Small Asks

Your burning questions answered

The winners of the Champions League

Why the teams themselves don't stand a chance, and the 40-over ODI

S Aga

Text size: A | A
Reggae singer Shaggy performs in Cologne, Germany, June 6, 2009
Shaggy: "Yes, my scarf is real cashmere" © Getty Images
Enlarge
Related Links
Series/Tournaments: Champions League Twenty20

Who will win the first Champions League? asked S Ramki from the USA
Cricket will be the winner. Do you really need to hear Ravi Shastri shrieking as much on the night of the final to know? Really, why play the damn thing at all? It's fixed for cricket to win.

Following close on cricket's heels will be Lalit Modi's close associates and family, who will be thanked six times in the space of two minutes on international television at the closing ceremony for their crucial part in the success of this epic event (i.e. for repeatedly voting in the poll that announced 82% of Indians thought Modi was the saviour of Indian cricket).

In third place is Shaggy, a reggae artist nicknamed after Matthew Hoggard or a cartoon character - everyone's forgotten which - in the demanding role of the mandatory somewhat-past-sell-by-date pop star who was persuaded to come and sing at the opening ceremony in exchange for large wads of cash.

Fourth is AR Rahman, composer of the theme "tune" for the tournament, who cleaned up big when his creation was licensed for use in the persuasion of recalcitrant prisoners at Guantanamo.

And bringing up the rear: the designers of the trophy, who, though they don't quite challenge the my-cat-could-have-done-better-in-three-minutes-while-on-cough-syrup majesty of the IPL trophy, come impressively close, with a creation that features different coloured petals lifting up a "platinum globe with emerald green stitching set in green gemstones" - i.e., cover your eyes and weep.

Is the 40-over ODI a good idea? asked Ratnakar Pant from India
It is a revolutionary idea. Researchers at the University of Western Australia have revealed that is, in fact, a full 10 overs per innings lopped off. That's 20 per match!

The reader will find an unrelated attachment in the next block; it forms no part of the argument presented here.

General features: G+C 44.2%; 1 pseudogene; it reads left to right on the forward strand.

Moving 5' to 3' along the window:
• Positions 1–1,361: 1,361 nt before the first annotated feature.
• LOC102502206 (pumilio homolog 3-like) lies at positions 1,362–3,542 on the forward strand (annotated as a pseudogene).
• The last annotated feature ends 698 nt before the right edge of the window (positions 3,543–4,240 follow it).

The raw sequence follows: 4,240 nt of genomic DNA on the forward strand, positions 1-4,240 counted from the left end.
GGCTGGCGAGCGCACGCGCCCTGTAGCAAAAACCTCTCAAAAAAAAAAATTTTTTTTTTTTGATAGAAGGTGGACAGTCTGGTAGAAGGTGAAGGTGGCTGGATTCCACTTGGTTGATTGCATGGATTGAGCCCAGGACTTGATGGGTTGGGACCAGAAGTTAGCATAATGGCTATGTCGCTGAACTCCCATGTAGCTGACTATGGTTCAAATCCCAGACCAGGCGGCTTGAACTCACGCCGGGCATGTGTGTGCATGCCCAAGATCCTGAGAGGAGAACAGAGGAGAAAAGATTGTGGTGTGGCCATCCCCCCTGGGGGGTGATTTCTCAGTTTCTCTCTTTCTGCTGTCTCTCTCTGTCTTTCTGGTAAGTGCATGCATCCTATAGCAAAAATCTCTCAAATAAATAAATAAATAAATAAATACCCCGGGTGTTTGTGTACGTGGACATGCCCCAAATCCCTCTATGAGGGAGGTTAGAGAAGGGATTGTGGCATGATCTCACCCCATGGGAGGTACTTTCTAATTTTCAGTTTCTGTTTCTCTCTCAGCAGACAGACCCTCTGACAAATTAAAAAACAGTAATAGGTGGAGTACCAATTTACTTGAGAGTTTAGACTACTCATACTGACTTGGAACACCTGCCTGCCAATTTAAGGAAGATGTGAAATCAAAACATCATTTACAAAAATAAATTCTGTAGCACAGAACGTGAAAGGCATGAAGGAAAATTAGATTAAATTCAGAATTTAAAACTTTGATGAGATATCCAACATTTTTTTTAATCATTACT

I'm all for it. Who wouldn't support an innovation that gets cricketers off the field and into their homes, where they can spend quality time playing cricket games on the Xbox, reading Steve Waugh's autobiography (only takes as much time as would be saved in the course of about 87 40-over ODIs), wearing Ed Hardy t-shirts, and lending their names to restaurants?

The 40-over ODI is done in five-and-a-half hours. Starts after lunch, is over in time to get to the bar for a drink or plenty. A far cry from the nerdy seven-hour marathon that is the current ODI. Seven hours is commitment, five is a fling. And we know, as of a few weeks ago what the coaching manuals have to say on that subject.

Less is more - and that's no bad thing in this case, when you consider commentary is among the many things there'll be less of with 40-over ODIs. There'll also be fewer ugly hoicks over midwicket, long hops, injuries, risible drops, bad umpiring calls, bad adverts, drinks breaks during which bad adverts are screened, rotten music on the PA, boring middle overs, people in the queues at the toilets and the snack stands, reprehensible hairdos on players, dodgy helmets on players, rain breaks, stupid banners, sledging, close-ups of fans with ugly sunglasses, bad teeth, hairy chests or all three; and fewer fans dressed as nuns, bears, Pooh or vampires.

In fact, there will be less cricket overall. And that can only be a good thing, for if there's anything we've learned over these last few years, it's that there's too much cricket..

Send us your poor, unloved questions and we'll pair them up with the rubbish answers they deserve. Use the feedback link below.

Tell us what you think. Send us your feedback

© ESPN Sports Media Ltd.

Email this page to a friend Email Feedback Feedback Print Print
More in Small Asks
RSS FeedAll
  • We need sophisticated technology to deal with chucking
    Darren Berry: Still images and slow-motion replays are more effective than lab testing
  • India's Constant problem
    Rewind: How a row over the appointment of an umpire in 1982 led to the Shakoor Rana-Mike Gatting stand-off
  • Aftab's unfulfilled talent
    Mohammad Isam: Aftab Ahmed could have been a superstar for Bangladesh, but he didn't have the desire and work ethic to follow through
  • Test cricket's young Fab Four
    Martin Crowe: Kohli, Root, Smith and Williamson will take turns as the No. 1 Test batsman. So far each has shown only one technical weakness
  • Can keep, can bat
    Numbers Game: The modern wicketkeeper needs to be more than capable with the bat, and West Indies and Pakistan have had some success with them recently
  • ESPN
  • ESPNF1
  • Scrum
  • Soccernet